Ryan Hill risked his freedom for a single day on the slopes, and now he's in the pokey.
Thanks to some poor decision-making and what he called "baby mama drama," Hill will have to wait until next season before getting another chance to shred the gnar.
"I was thinking the big jumps in the park were going to be built," Hill said from the dayroom at the Sanction, Treatment, Assessment, Revocation, and Transition (START) Center in Butte, a holding place for convicts before the hard time starts.
"I knew it wasn't going to be a powder day, but I wanted to hit those jumps."
The 32-year-old Helena native was arrested at the Great Divide ski area on Dec. 10 after violating the terms of his pre-release from Montana State Prison in Deer Lodge. Hill, convicted of burglary in 2004, was recently paroled and was only allowed to leave the pre-release center to go to work or the gym. He thought he had a perfect plan to skip out of work and snag a few runs though the park.
But he hit a bump he wasn't expecting. His ex, the mother of his child, also happened to be at the mountain that day, and she called the police.
Hill was escorted off the sun deck in handcuffs.
"Every time she hears of me screwing up she gets me," Hill said.
Hell hath no fury, indeed.
This isn't the first time Hill has returned to prison for breaking the terms of his release. Over the years he's been in and out of two different Montana prisons. He's been in pre-release three times, and he's had two rounds of drug and alcohol treatment. Hill said his desires to do the things many Montanans love to dolike skiinghave landed him back behind bars more times than he'd like to count.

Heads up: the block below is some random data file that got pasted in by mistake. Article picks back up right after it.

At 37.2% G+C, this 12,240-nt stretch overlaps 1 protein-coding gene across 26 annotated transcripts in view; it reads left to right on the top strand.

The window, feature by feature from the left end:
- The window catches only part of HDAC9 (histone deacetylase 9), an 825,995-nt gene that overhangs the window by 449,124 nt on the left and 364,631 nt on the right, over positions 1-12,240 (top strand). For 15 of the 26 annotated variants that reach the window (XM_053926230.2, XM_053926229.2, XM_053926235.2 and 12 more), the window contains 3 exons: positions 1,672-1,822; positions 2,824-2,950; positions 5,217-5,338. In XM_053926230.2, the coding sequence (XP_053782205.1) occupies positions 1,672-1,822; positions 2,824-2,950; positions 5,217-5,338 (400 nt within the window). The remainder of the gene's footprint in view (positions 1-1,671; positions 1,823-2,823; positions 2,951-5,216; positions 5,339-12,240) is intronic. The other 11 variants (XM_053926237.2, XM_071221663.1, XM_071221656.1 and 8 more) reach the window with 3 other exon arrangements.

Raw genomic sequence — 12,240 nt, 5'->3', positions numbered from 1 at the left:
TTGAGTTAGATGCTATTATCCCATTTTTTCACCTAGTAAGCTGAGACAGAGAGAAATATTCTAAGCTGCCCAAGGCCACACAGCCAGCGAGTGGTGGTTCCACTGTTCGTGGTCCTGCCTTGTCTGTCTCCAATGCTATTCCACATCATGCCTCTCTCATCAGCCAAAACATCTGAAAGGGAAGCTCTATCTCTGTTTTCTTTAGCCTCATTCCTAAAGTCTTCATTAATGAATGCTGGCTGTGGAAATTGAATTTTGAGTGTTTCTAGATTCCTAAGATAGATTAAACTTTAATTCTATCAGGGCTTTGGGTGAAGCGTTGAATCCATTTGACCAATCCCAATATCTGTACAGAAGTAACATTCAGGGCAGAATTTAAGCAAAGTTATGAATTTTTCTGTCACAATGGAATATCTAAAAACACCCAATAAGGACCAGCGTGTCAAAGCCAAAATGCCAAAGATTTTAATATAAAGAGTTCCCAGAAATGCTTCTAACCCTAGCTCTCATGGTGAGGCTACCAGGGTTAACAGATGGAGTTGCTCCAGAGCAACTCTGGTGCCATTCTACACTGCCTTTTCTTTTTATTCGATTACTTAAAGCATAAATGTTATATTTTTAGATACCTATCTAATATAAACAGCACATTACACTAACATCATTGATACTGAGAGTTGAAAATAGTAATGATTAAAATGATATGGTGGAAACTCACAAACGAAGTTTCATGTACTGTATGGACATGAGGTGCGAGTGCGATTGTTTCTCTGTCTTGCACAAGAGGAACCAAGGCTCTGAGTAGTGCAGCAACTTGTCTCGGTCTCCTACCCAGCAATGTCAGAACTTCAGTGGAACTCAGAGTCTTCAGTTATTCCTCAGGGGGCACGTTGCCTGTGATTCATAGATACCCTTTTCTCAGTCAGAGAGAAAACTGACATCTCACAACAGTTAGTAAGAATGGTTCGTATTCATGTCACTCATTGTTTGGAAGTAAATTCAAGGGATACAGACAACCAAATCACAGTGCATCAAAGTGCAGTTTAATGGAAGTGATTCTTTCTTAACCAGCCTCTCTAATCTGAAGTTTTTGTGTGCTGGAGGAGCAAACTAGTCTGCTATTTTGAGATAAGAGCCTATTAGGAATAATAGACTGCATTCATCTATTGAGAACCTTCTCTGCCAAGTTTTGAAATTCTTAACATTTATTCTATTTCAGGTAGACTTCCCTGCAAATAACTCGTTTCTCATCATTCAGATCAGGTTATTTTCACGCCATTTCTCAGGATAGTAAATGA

"I love Montana so much. That's why I try to get away with shit I guess I shouldn't try to get away with," Hill said.
Last winter, while out on parole, Hill left the state on multiple occasions to hunt powder in Idaho and Wyoming in violation of the terms of his release.
"He skipped out on parole to go two states away just to get the fresh," says Hill's friend, Jesse (who didn't want to give his last name). "He's a diehard skier."
On the Idaho-Wyoming trip, while driving over Teton Pass west of Jackson, Wyo., Hill rolled his Jeep. He convinced his friend to take the blame for driving so he wouldn't get busted.
"We got pretty lucky," Hill said. "Jesse said he was driving. We didn't have beers but we had a little weed in the vehicle. They didn't search the vehicle and he said he was driving so they didn't check me out. He best-buddied for me."
Hill said his friends warned him that his pow addiction was eventually going to cost him. But Hill thought it was a risk worth taking.
"They always tried to tell me, 'you must love prison,'" he said. "It's just my M.O. I'll make it six months or a year and then something else catches up with me."
Hill said he expects to be out of prison by August. "Hopefully I'll be out of here in time for wakeboarding season," he said.